Wednesday, April 26, 2006

Aux Barricades

This week the natives are restless just outside of Hamilton, Ontario. The small town of Caledonia has been moderately disrupted this past week since OPP officers muffed an attempt to remove Six-Nations protestors from a disputed building site.

Just what the land claim involves is unclear. The land, originally taken/given(?) for a road allowance was never used for that purpose, but was, apparently, at some time long past (when pounds, shillings and pence were still Canadian currency) sold into private possession. It has lately come into the hands of a developer who initiated construction of a number of homes. At this point the local band of Six Nations recall a claim and set-up an occupying protest.

A court order is issued for them to be removed at which point in step the Province's finest. As usual, they should have kept to traffic stops, because, after some huffing and puffing, pepper spraying, stun-gunning, and attempted mass arrest, they realized discretion to be the better part of valour and beat a retreat. The natives assisted them by smashing-in the back window of a van full of H&K armed 'Swatties'.

The next day the protest had expanded to close the abutting highway with a barricade, the standard alarm-fires and a group of masked 'warriors'. 100 meters down the highway the OPP formed their own barricade - I guess to stop drunk drivers, because it didn't stop the natives.

Schools were closed for a couple of days and the local residents were discomfited by a round-about drive to the Hospital among other things. The government leapt into action - or rather "talks" - which succeeded in calming the natives and the police. The townsfolk however were beginning to simmer. A town meeting resulted in a 1000 person march to the barricade and a confrontation with police over their inaction and the community sentiment that no one was concerned with their safety, or economic loss (earlier the Prov. Gov. said they would pay compensation to the developer and contractors.) There were some harsh words traded with the natives who refused to remove the roadblock.

The next morning the Mayor made a gaff by passing a comment on the economic status of the Native protestors, who seemed to have significant amounts of free time to stand around the bonfire with a stick in one hand and a 'timmies' in the other. I believe she mentioned they might be on public assistance. That resulted in a denial of her representation by the village council and an abject, personal and on-foot apology to the 'brothers' at the road block.

My dear old father used to say, half in jest, that they should, "Give Canada back to the Indians". I would assume the sentiment was shared by many Europeans enjoying their first Canadian winter. That time however is long past. There were no parts of Canada developed by native skill when the 'whites' first arrived. It was a survival society for the most part - one poor harvest, mould outbreak, or poor hunting season away from whole villages dying. The Europeans invented better ways to ameliorate the Canadian seasons. Better ways to husband animals and grow crops. To preserve and store food. In doing so they cleared and improved the land, built all-season roads and developed a new form of society.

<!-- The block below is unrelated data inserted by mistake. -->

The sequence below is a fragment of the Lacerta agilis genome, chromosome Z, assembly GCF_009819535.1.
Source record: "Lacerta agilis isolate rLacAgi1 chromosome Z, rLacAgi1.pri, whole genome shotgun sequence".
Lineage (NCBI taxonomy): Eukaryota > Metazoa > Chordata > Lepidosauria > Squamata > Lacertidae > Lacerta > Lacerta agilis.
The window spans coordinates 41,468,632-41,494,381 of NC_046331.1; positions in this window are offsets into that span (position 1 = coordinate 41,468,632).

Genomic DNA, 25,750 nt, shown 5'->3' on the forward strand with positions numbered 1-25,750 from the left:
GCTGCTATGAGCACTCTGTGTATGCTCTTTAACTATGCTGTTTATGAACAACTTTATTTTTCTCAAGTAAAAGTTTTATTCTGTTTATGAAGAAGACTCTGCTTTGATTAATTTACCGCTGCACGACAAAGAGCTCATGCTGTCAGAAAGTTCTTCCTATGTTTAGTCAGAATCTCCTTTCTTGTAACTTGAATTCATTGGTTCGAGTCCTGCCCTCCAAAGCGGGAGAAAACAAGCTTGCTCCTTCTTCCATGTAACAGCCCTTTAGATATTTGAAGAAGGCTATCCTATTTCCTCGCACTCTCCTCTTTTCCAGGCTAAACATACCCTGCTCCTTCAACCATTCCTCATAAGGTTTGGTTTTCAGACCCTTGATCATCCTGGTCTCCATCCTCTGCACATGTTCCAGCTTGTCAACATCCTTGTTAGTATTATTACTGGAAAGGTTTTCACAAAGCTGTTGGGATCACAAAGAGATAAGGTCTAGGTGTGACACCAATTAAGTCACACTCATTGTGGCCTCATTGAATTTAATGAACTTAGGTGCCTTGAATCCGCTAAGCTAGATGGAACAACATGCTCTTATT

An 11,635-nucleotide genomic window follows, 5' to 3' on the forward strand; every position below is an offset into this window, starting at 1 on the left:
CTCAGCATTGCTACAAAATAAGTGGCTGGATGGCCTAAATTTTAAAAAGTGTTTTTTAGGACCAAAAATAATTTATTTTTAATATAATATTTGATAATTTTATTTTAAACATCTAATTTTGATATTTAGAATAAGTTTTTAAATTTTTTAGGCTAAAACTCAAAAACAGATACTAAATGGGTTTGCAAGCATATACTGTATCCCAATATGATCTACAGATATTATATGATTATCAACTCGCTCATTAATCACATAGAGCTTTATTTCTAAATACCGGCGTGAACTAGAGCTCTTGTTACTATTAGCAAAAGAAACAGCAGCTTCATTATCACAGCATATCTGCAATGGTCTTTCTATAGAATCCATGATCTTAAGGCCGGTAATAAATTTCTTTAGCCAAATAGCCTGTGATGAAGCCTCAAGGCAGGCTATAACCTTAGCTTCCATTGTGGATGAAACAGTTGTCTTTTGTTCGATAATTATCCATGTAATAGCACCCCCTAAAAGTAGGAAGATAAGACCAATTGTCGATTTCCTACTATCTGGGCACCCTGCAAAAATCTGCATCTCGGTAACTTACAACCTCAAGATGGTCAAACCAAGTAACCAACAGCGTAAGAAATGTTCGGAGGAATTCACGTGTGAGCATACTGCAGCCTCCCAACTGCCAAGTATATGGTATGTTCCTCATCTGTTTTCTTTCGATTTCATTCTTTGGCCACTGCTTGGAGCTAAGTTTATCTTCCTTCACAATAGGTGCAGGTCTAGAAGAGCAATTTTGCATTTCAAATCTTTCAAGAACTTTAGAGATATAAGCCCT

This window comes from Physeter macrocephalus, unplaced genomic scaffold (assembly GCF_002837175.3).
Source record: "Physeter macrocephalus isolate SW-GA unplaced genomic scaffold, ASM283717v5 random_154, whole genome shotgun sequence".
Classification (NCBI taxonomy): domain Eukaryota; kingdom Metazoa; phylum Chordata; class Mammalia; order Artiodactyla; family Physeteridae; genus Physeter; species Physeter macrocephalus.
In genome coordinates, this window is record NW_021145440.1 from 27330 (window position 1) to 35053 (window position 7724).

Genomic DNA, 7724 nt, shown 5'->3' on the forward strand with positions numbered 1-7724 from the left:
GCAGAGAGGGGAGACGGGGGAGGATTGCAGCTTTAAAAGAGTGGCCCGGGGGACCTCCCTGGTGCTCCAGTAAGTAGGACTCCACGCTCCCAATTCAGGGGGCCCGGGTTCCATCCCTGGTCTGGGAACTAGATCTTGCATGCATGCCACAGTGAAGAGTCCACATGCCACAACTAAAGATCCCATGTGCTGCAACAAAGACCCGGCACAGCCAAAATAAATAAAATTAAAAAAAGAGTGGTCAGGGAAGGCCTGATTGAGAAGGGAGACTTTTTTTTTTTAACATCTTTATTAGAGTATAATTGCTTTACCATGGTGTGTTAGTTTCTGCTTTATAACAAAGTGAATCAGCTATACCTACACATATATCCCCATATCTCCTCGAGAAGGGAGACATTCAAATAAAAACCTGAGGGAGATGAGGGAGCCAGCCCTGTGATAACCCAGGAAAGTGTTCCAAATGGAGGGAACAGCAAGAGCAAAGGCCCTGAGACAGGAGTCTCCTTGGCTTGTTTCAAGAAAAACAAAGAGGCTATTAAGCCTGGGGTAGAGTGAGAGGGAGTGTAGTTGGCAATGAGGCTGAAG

One of the things they also did was deal with the native people they met. In the French system, applied to Canada, friendship and mutual benefit were he prime motive factors. The land was large enough and the human element small enough that both sides could live in comfortable proximity, or distance, as circumstances dictated. Under the British, the' rule of law' indicated that land could not be arbitrarily 'taken' in the American style and, as the King's subjects the native population was entitled to more equitable treatment than was afforded to their southern confreres. Many parts of Canada became the territory of this, or that native group, by summary occupation, well after white settlement had begun. The Six Nations are a case in point.

After the American War of Independence, during which they supported the losing (British) side, five of the Six Nations were forced to move from their ancestral home in New York State. King George III granted them lands along the Grand river and near the eastern end of Lake Ontario. Neither area was anywhere as large as the area they'd left behind. The area being argued over now, is part of an area called the Haldimand Grant The areas given to them had been largely depopulated 150 years previously by the Six Nations extinction of the Huron and related tribes. In the interim the Ojibwa occupied parts of the area and removed the Six Nations from it, until George gave some back.

As it is now, they want 'their' land back - not the part valued at the 83 pounds it sold for, the 83 pounds that went to assist the government pay for the subsistance of the Native people for the past 150 years. No, they want the 'big bucks' - what the developer paid for it, or the value of those trespassing houses.

They should have waited until they were complete.

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